Do you need to implement a new ERP solution?
Here are some tell-tale signs it’s time to take action.
Whether you’re running a small- to medium-sized business or a large enterprise organisation, there are a few red flags to watch out for when it comes to your Enterprise Resource Planning (ERP) software. If you’re experiencing any of the following, your current business management software is likely reaching the end of its useful life.
The business is using a patchwork of software applications, making it extremely challenging to formulate an organisation-wide view.
Business is more complex than ever. As your business and technology evolves it’s becoming clear your software cannot support current needs. Your team is now having to cope with system limitations by taking on stopgap solutions, or employing unwieldy options such as spreadsheets.
You’re not alone. Many New Zealand businesses have been installing point solution after point solution as stopgap measures, leaving stakeholders dealing with many disparate systems.
Your ERP system is a core part of how information is gathered. If you want to generate meaningful insights and ensure you deliver the right products, services and messages to the right stakeholders, at the right time, an integrated solution is a vital ingredient for success.
Growing diversification or sophistication has stretched your current system to its limits.
Can your ERP solution manage multiple entities? If the answer is no or there are issues around access and visibility, it’s going to make it harder to manage business needs across locations or businesses.
If you’ve got branches in Auckland, Wellington and Christchurch, for example, it makes sense to have a solution that provides a complete picture of what’s happening, not only in each location, but also across the business. In a digital world, there’s less and less room for manual reporting and delays when dealing with savvy global competitors.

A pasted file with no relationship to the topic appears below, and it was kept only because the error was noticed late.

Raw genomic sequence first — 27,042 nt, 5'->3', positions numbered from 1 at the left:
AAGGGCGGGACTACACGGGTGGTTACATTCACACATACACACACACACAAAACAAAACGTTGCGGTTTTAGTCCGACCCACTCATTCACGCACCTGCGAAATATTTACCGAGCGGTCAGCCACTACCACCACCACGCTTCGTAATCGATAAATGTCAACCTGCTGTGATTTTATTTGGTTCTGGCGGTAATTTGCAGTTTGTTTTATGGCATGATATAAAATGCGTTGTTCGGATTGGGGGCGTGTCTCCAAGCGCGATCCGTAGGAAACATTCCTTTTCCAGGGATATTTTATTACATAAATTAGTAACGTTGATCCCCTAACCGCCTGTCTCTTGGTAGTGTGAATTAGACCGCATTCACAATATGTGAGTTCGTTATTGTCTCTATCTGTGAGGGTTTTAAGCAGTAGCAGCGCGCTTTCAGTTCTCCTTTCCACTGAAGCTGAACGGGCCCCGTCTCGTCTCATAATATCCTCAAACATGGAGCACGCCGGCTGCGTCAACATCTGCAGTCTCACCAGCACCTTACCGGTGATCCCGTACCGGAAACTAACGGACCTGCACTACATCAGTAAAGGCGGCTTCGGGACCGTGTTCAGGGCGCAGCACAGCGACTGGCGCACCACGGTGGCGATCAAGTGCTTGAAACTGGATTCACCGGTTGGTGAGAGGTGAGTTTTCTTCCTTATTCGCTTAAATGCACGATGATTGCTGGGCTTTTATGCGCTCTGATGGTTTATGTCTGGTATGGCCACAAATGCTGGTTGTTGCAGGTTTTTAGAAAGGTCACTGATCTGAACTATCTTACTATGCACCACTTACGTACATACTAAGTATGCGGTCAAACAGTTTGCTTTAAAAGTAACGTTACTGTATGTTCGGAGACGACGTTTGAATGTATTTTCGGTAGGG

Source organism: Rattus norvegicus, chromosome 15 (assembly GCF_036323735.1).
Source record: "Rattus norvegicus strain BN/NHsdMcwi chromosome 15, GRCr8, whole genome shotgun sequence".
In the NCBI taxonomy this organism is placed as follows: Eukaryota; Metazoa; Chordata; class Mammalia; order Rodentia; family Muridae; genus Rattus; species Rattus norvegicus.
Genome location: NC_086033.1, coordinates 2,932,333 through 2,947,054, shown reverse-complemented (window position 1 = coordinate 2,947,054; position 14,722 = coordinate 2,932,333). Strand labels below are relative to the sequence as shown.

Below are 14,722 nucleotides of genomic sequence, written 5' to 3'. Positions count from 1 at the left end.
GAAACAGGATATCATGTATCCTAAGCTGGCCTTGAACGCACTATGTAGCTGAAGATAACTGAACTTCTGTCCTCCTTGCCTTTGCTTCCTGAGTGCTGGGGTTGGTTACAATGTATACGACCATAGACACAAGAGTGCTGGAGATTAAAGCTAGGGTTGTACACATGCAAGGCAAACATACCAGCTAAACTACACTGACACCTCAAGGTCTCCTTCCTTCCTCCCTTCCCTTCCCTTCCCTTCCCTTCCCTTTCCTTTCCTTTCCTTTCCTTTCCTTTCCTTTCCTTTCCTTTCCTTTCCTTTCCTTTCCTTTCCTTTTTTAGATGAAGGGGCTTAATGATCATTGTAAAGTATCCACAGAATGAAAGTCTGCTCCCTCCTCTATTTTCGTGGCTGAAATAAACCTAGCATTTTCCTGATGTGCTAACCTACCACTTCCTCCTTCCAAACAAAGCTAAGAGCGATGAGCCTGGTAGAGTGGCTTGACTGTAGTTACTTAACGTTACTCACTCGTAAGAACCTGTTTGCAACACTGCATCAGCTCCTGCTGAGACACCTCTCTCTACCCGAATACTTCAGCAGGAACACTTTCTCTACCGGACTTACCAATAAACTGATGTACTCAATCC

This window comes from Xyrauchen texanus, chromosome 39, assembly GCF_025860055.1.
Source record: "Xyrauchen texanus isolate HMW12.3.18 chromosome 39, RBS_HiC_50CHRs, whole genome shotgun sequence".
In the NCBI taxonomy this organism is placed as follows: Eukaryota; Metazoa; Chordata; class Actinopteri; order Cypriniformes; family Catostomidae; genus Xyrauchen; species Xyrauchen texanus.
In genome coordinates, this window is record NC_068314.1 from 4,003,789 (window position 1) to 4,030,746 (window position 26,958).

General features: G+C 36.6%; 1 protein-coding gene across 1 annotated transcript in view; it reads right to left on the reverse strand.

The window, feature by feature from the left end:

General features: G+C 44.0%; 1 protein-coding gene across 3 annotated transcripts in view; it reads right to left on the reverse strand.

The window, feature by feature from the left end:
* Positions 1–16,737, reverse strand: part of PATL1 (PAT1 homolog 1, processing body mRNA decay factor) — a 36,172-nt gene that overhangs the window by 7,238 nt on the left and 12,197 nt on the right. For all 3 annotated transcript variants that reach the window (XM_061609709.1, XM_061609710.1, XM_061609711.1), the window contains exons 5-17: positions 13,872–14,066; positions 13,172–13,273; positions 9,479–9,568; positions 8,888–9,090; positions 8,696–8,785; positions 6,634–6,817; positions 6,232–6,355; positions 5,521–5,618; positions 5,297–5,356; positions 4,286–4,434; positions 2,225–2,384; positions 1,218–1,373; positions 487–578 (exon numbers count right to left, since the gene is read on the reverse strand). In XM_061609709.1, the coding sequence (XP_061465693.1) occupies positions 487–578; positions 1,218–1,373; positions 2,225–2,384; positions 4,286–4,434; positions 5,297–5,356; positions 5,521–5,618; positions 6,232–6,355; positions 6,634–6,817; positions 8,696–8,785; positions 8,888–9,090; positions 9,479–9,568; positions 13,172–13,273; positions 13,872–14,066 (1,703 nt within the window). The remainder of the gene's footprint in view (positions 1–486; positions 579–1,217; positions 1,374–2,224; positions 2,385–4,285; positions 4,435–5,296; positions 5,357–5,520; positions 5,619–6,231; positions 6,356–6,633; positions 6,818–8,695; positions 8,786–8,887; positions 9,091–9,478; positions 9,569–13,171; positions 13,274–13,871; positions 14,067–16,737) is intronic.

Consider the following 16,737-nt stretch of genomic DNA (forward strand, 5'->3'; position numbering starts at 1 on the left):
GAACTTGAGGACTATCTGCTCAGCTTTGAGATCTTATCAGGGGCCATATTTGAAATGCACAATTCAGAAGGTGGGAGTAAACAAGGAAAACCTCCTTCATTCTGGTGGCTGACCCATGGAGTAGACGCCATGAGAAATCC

Access to key information is limited, slow or impossible.
Is generating reports a cumbersome process involving many manual steps? Are you dealing with an overwhelming amount of fragmented or duplicate data? Are you struggling to see what’s happening across various entities?
You want timely access to quality data, organised in a way that makes sense to decision makers, that way you can gain immediate, and actionable, insights. As we move into the digital economy, it pays to know exactly how the business is performing and to understand what customers want.
It’s not possible to integrate new digital initiatives with your ERP solution.
You recognise the need to create or improve your digital presence, but your current system does not support this. Increasingly, suppliers and customers are expecting seamless digital integration. Businesses that are unable to meet this requirement run the risk of losing out.
Your ERP software is limping along.
Your ERP system may have served you well in the past, but now it’s costing time and money to make enhancements to keep it running. And while it’s technically still in service, all those other software solutions we mentioned earlier are still necessary.
Much like a car, there comes a point when investing more time and money no longer makes sense. In the long run, it’s costing more to keep the system from breaking down, or to cope with down-time, than it would be to replace the existing software.
We know that selecting and implementing a new ERP solution is no small feat. Most of what goes right (and what ultimately goes wrong) is linked to the quality of planning at each stage.
While there will be many key project milestones to track, in our experience, implementing new business management software has five critical stages:
• Defining goals and scope
• Understanding business requirements
• Evaluating software options
• Implementing and customising the solution
• Post-implementation training and optimisation
In this article series, we’ll walk you through the key steps for each stage to help you build a clear roadmap and future proof your solution as much as possible. Stay tuned for our next article about defining goals and scope to ensure project success.
If you’re planning on implementing a new ERP solution, and would like to speak to an expert who can help you accelerate the process by providing practical advice, feel free to get in touch with me by emailing firstname.lastname@example.org or by calling +64 9 977 5805.